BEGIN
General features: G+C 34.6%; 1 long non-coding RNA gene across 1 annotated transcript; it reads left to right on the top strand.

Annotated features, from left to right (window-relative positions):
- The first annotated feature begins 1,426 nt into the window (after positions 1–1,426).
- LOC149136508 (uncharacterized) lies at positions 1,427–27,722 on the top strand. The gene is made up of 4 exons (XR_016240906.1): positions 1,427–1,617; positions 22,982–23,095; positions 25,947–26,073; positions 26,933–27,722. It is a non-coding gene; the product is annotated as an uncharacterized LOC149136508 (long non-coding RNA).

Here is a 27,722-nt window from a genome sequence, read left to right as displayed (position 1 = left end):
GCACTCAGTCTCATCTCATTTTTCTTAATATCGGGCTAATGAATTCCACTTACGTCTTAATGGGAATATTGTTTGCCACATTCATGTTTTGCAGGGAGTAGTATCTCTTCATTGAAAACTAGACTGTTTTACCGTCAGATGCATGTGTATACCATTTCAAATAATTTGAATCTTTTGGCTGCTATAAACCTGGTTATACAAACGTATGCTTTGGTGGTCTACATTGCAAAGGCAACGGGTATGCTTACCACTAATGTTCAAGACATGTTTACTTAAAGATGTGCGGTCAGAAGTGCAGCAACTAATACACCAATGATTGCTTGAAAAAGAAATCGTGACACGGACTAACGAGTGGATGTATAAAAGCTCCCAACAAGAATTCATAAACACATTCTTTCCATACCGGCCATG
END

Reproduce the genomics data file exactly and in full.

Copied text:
General features: G+C 34.6%; 1 long non-coding RNA gene across 1 annotated transcript; it reads left to right on the top strand.

Annotated features, from left to right (window-relative positions):
- The first annotated feature begins 1,426 nt into the window (after positions 1–1,426).
- LOC149136508 (uncharacterized) lies at positions 1,427–27,722 on the top strand. The gene is made up of 4 exons (XR_016240906.1): positions 1,427–1,617; positions 22,982–23,095; positions 25,947–26,073; positions 26,933–27,722. It is a non-coding gene; the product is annotated as an uncharacterized LOC149136508 (long non-coding RNA).

Here is a 27,722-nt window from a genome sequence, read left to right as displayed (position 1 = left end):
GCACTCAGTCTCATCTCATTTTTCTTAATATCGGGCTAATGAATTCCACTTACGTCTTAATGGGAATATTGTTTGCCACATTCATGTTTTGCAGGGAGTAGTATCTCTTCATTGAAAACTAGACTGTTTTACCGTCAGATGCATGTGTATACCATTTCAAATAATTTGAATCTTTTGGCTGCTATAAACCTGGTTATACAAACGTATGCTTTGGTGGTCTACATTGCAAAGGCAACGGGTATGCTTACCACTAATGTTCAAGACATGTTTACTTAAAGATGTGCGGTCAGAAGTGCAGCAACTAATACACCAATGATTGCTTGAAAAAGAAATCGTGACACGGACTAACGAGTGGATGTATAAAAGCTCCCAACAAGAATTCATAAACACATTCTTTCCATACCGGCCATG